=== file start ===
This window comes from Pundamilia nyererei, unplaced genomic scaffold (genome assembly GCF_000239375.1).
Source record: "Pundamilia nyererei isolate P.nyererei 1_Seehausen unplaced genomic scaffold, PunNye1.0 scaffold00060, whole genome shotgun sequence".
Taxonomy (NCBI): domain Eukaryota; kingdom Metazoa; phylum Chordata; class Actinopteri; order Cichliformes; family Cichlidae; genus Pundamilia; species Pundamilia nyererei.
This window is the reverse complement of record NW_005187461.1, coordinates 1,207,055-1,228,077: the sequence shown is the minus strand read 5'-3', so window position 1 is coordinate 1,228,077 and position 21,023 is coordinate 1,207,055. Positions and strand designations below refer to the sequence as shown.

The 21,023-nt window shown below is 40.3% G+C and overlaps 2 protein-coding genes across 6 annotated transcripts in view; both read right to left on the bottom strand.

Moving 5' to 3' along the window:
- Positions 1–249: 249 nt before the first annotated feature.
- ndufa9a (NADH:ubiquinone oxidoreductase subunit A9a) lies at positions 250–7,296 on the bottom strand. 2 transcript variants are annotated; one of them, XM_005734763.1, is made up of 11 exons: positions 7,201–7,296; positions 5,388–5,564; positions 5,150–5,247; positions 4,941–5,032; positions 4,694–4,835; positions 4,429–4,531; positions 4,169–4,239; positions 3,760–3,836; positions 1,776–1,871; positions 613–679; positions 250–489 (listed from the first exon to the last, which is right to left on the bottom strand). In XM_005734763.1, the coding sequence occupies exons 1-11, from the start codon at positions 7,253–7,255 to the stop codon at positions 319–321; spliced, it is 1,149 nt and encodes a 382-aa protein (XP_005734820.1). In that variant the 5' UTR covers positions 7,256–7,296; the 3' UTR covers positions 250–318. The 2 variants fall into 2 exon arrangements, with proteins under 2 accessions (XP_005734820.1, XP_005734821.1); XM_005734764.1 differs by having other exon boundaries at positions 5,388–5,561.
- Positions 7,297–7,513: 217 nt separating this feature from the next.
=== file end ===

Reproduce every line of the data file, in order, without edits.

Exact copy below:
This window comes from Pundamilia nyererei, unplaced genomic scaffold (genome assembly GCF_000239375.1).
Source record: "Pundamilia nyererei isolate P.nyererei 1_Seehausen unplaced genomic scaffold, PunNye1.0 scaffold00060, whole genome shotgun sequence".
Taxonomy (NCBI): domain Eukaryota; kingdom Metazoa; phylum Chordata; class Actinopteri; order Cichliformes; family Cichlidae; genus Pundamilia; species Pundamilia nyererei.
This window is the reverse complement of record NW_005187461.1, coordinates 1,207,055-1,228,077: the sequence shown is the minus strand read 5'-3', so window position 1 is coordinate 1,228,077 and position 21,023 is coordinate 1,207,055. Positions and strand designations below refer to the sequence as shown.

The 21,023-nt window shown below is 40.3% G+C and overlaps 2 protein-coding genes across 6 annotated transcripts in view; both read right to left on the bottom strand.

Moving 5' to 3' along the window:
- Positions 1–249: 249 nt before the first annotated feature.
- ndufa9a (NADH:ubiquinone oxidoreductase subunit A9a) lies at positions 250–7,296 on the bottom strand. 2 transcript variants are annotated; one of them, XM_005734763.1, is made up of 11 exons: positions 7,201–7,296; positions 5,388–5,564; positions 5,150–5,247; positions 4,941–5,032; positions 4,694–4,835; positions 4,429–4,531; positions 4,169–4,239; positions 3,760–3,836; positions 1,776–1,871; positions 613–679; positions 250–489 (listed from the first exon to the last, which is right to left on the bottom strand). In XM_005734763.1, the coding sequence occupies exons 1-11, from the start codon at positions 7,253–7,255 to the stop codon at positions 319–321; spliced, it is 1,149 nt and encodes a 382-aa protein (XP_005734820.1). In that variant the 5' UTR covers positions 7,256–7,296; the 3' UTR covers positions 250–318. The 2 variants fall into 2 exon arrangements, with proteins under 2 accessions (XP_005734820.1, XP_005734821.1); XM_005734764.1 differs by having other exon boundaries at positions 5,388–5,561.
- Positions 7,297–7,513: 217 nt separating this feature from the next.